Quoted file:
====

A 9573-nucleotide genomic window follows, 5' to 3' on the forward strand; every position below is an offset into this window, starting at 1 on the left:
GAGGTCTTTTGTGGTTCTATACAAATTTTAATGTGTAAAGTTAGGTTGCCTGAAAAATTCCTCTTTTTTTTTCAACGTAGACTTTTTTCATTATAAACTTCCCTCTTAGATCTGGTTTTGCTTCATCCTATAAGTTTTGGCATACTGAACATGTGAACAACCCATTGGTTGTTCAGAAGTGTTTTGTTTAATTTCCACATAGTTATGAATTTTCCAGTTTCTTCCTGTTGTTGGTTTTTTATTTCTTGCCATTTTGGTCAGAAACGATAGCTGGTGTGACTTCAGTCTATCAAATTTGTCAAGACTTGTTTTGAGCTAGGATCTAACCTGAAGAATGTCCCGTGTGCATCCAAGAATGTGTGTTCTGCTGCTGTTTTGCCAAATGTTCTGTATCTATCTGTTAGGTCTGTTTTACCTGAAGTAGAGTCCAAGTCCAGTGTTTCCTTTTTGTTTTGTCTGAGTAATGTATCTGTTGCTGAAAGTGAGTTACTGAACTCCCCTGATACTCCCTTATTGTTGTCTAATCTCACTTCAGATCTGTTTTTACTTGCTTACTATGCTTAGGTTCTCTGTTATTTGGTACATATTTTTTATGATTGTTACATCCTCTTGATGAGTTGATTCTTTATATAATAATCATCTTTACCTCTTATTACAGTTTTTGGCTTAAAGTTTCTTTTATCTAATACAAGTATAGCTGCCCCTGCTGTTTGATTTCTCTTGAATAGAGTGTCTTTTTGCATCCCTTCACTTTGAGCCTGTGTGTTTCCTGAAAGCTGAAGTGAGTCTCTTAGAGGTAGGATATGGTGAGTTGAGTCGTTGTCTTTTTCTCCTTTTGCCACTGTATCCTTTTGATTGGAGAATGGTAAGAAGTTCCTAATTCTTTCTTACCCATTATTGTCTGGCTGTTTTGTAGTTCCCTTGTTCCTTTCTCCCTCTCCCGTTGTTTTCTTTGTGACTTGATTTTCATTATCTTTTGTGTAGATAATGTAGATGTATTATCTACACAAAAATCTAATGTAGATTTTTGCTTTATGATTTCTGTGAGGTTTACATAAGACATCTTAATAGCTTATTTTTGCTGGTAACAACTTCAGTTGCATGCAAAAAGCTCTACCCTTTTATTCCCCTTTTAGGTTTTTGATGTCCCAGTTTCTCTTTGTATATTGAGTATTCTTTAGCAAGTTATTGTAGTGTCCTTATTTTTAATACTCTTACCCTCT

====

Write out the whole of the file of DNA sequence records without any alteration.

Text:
A 9573-nucleotide genomic window follows, 5' to 3' on the forward strand; every position below is an offset into this window, starting at 1 on the left:
GAGGTCTTTTGTGGTTCTATACAAATTTTAATGTGTAAAGTTAGGTTGCCTGAAAAATTCCTCTTTTTTTTTCAACGTAGACTTTTTTCATTATAAACTTCCCTCTTAGATCTGGTTTTGCTTCATCCTATAAGTTTTGGCATACTGAACATGTGAACAACCCATTGGTTGTTCAGAAGTGTTTTGTTTAATTTCCACATAGTTATGAATTTTCCAGTTTCTTCCTGTTGTTGGTTTTTTATTTCTTGCCATTTTGGTCAGAAACGATAGCTGGTGTGACTTCAGTCTATCAAATTTGTCAAGACTTGTTTTGAGCTAGGATCTAACCTGAAGAATGTCCCGTGTGCATCCAAGAATGTGTGTTCTGCTGCTGTTTTGCCAAATGTTCTGTATCTATCTGTTAGGTCTGTTTTACCTGAAGTAGAGTCCAAGTCCAGTGTTTCCTTTTTGTTTTGTCTGAGTAATGTATCTGTTGCTGAAAGTGAGTTACTGAACTCCCCTGATACTCCCTTATTGTTGTCTAATCTCACTTCAGATCTGTTTTTACTTGCTTACTATGCTTAGGTTCTCTGTTATTTGGTACATATTTTTTATGATTGTTACATCCTCTTGATGAGTTGATTCTTTATATAATAATCATCTTTACCTCTTATTACAGTTTTTGGCTTAAAGTTTCTTTTATCTAATACAAGTATAGCTGCCCCTGCTGTTTGATTTCTCTTGAATAGAGTGTCTTTTTGCATCCCTTCACTTTGAGCCTGTGTGTTTCCTGAAAGCTGAAGTGAGTCTCTTAGAGGTAGGATATGGTGAGTTGAGTCGTTGTCTTTTTCTCCTTTTGCCACTGTATCCTTTTGATTGGAGAATGGTAAGAAGTTCCTAATTCTTTCTTACCCATTATTGTCTGGCTGTTTTGTAGTTCCCTTGTTCCTTTCTCCCTCTCCCGTTGTTTTCTTTGTGACTTGATTTTCATTATCTTTTGTGTAGATAATGTAGATGTATTATCTACACAAAAATCTAATGTAGATTTTTGCTTTATGATTTCTGTGAGGTTTACATAAGACATCTTAATAGCTTATTTTTGCTGGTAACAACTTCAGTTGCATGCAAAAAGCTCTACCCTTTTATTCCCCTTTTAGGTTTTTGATGTCCCAGTTTCTCTTTGTATATTGAGTATTCTTTAGCAAGTTATTGTAGTGTCCTTATTTTTAATACTCTTACCCTCT